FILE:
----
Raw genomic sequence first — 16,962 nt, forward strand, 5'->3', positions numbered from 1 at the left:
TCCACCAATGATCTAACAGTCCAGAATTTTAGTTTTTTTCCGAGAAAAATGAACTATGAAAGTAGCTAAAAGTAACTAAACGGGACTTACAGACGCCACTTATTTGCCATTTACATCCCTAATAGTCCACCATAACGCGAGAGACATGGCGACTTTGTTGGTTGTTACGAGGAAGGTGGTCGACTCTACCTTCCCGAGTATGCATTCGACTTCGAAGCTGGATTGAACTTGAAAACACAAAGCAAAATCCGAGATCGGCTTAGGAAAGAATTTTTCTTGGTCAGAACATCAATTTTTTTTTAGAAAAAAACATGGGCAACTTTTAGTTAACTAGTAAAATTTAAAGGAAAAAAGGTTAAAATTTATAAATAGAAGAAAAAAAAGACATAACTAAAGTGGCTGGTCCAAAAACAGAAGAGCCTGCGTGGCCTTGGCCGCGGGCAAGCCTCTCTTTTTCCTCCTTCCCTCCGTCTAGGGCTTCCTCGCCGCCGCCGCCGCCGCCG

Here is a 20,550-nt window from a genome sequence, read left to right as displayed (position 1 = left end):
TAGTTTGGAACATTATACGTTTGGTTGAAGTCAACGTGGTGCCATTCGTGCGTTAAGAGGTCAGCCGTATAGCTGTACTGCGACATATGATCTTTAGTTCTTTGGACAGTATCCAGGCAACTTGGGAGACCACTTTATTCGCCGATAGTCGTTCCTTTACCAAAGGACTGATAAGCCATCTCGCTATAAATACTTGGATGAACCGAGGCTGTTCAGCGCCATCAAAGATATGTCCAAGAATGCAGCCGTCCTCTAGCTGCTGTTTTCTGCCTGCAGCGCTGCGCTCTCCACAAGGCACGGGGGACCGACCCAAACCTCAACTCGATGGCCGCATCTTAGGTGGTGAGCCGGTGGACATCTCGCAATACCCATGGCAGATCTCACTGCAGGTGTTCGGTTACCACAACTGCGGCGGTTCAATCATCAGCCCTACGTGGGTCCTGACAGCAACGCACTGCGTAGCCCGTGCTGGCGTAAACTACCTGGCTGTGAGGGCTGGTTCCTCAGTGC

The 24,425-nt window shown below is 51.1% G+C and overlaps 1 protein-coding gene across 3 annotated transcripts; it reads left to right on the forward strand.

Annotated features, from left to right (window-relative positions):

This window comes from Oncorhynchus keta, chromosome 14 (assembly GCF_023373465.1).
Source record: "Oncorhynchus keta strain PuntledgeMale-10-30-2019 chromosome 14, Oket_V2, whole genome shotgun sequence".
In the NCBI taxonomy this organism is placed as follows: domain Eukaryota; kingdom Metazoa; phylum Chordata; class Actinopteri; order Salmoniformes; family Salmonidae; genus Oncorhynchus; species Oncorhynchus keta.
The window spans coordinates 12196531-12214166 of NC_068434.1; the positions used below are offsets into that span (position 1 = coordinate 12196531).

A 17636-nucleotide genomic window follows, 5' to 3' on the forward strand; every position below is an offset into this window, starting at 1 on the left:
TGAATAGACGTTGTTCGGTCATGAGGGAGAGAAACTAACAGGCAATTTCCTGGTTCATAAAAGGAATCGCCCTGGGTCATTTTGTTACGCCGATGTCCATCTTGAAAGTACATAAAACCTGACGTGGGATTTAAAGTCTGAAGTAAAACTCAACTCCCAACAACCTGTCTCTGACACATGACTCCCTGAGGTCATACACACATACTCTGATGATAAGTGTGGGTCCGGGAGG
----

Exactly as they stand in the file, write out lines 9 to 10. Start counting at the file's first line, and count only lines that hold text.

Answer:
In the NCBI taxonomy this organism is placed as follows: domain Eukaryota; kingdom Metazoa; phylum Chordata; class Actinopteri; order Salmoniformes; family Salmonidae; genus Oncorhynchus; species Oncorhynchus keta.
The window spans coordinates 12196531-12214166 of NC_068434.1; the positions used below are offsets into that span (position 1 = coordinate 12196531).